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Lack of suitable housing for 500,000 last time buyers

Claire Carponen takes a look at the HomeOwners Alliance Annual Homeowner survey finding that there is a lack of suitable housing for last-time buyers.

July 20, 2016

lack of suitable housing


If you were looking to buy something that would need to last the rest of your life, chances are you would take some time making sure you bought the right thing. Now imagine that the thing you need to purchase is in short supply. That’s the position that last-time buyers are in.

Making the decision to leave the home you have lived in for decades and probably have seen your children grow up in is not easy. But the next step – finding a suitable home to move into – is even more challenging.

Thanks to the housing crisis, it’s become a lot harder for first-time buyers to find homes they can afford to buy. But last-time buyers, it could be argued, have it equally as tough. The homes they are looking for also need to be affordable and they have to suit their current and potential future needs.

According to the annual Homeowner Survey conducted by YouGov for HomeOwners Alliance and BLP Insurance, one in five (19%) homeowners aged 55 or over considered moving in the past two years but have not done so.

Last time buyers moving consideration

A lack of the right kind of homes is the main reason for older homeowners deciding to stay put (23% of homeowners age 55+ who considered a move in the past two years say this is the primary reason for not moving). This equates to more than 500,000 homeowners.

Lack of suitable housing for last time buyers

Clearly not enough investment is going into creating homes that appeal to older people. There needs to be more focus on why more retirement homes are not being built. Only 1% of the UK population live in retirement homes, showing that there is huge potential for growth in this market.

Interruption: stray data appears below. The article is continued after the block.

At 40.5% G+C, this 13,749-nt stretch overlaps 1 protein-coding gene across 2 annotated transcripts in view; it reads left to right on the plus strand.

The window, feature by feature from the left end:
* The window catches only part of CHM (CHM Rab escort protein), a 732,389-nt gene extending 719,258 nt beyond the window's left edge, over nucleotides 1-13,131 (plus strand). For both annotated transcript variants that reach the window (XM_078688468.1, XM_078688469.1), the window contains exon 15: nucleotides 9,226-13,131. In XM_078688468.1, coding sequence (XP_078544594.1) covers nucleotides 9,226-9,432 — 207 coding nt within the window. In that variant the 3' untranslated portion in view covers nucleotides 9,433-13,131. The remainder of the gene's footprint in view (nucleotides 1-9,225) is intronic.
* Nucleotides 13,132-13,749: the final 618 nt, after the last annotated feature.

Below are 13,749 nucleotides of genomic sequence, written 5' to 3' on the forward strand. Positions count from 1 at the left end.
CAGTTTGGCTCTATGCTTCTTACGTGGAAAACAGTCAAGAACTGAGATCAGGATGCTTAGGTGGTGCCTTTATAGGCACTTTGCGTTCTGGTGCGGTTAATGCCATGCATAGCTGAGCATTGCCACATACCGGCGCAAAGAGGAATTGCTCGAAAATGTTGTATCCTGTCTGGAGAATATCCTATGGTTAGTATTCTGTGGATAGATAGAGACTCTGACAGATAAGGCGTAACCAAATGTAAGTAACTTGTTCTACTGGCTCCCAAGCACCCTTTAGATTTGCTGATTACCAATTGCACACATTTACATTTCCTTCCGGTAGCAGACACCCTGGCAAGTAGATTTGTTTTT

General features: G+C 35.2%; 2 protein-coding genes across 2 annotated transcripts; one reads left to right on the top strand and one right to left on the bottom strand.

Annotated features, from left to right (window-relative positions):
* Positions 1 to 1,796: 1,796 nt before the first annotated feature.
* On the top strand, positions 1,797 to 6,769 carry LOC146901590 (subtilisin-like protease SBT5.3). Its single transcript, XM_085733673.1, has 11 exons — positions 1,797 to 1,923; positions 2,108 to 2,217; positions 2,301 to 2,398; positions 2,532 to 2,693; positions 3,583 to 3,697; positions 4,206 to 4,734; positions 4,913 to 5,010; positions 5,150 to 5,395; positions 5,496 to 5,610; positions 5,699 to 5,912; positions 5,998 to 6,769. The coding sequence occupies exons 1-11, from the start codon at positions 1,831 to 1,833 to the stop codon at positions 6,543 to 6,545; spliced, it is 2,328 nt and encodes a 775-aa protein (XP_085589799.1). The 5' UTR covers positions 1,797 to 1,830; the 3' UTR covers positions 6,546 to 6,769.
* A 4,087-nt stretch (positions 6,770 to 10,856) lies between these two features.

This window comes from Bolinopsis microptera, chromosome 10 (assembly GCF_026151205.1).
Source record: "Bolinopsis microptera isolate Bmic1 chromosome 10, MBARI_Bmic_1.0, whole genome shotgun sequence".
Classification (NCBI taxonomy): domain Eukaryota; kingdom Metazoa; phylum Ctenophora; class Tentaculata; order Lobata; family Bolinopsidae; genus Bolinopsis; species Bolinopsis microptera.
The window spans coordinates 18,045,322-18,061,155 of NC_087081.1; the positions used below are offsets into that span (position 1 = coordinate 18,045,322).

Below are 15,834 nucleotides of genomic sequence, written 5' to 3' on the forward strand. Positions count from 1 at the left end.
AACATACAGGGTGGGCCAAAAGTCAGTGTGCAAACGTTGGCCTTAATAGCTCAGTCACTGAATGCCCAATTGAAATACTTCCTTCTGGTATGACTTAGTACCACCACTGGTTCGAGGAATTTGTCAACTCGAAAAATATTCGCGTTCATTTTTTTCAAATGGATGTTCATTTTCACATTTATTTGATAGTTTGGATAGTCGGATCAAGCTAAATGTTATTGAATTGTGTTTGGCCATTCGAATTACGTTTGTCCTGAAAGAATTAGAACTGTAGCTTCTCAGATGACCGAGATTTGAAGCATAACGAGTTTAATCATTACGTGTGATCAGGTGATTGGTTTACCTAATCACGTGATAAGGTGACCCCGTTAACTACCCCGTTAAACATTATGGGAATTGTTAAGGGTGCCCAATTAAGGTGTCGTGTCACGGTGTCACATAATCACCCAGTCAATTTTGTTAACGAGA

Developers and housebuilders should be building homes with older buyers in mind. Deluxe flats in inner-city schemes are often snapped up by downsizers because they offer amenities that appeal to older homeowners.

These amenities are often the same things that most homeowners want but they are of greater importance to older homeowners. According to HomeOwners Alliance’s Homeowner Survey, good build quality (71%), spaciousness of rooms (72%) and parking (69%) top the list. However, compared with UK homeowners generally, a greater proportion of homeowners age 55 or older identify availability of parking (77% vs 69%), low running costs (70% vs 59%), proximity to shops (66% vs 55%), good transport links (56% vs 47%) and living on one level (36% vs 24%) as important criteria in their next new home.

When considering new build properties as an option, older homeowners see new builds as being particularly strong on low running costs (52%) but less likely to deliver on spaciousness of rooms (23%), the amount of available green space (23%) and providing living on one level (12%). Being near to amenities and good transport links are also aspects that are seen as less typical of new build homes.

Important in next home versus new build rating among over 55s

The new housing minister Gavin Barwell has the unenviable job of trying to tackle the UK’s growing housing crisis. But while the focus has previously been on helping first-time buyers, more needs to be done to help last-time buyers. If more last-time buyers were enabled to move out of under-occupied homes, much-needed family homes would be put on the market.

It’s not just housing that needs to be looked at. There is a dearth of mortgages for older homeowners. Financing the purchase of a new home becomes trickier if you are aged 55 and over. Many banks will lend into retirement but only up to a certain age, which may reduce the length of the mortgage term, making the loan more expensive.

Paula Higgins, Chief Executive Officer of HomeOwners Alliance, says: “The recent Brexit decision means we are now in the midst of uncertain times and new housing is likely to be a victim. Government needs to focus efforts on negotiating a European exit but they must not drop the ball in delivering new housing that meets the needs of last time buyers. House builders can’t be allowed to sit on their hands and land bank. The government needs to keep them building and building houses that meet the needs of last time buyers as well as first time buyers.”

by Claire Carponen


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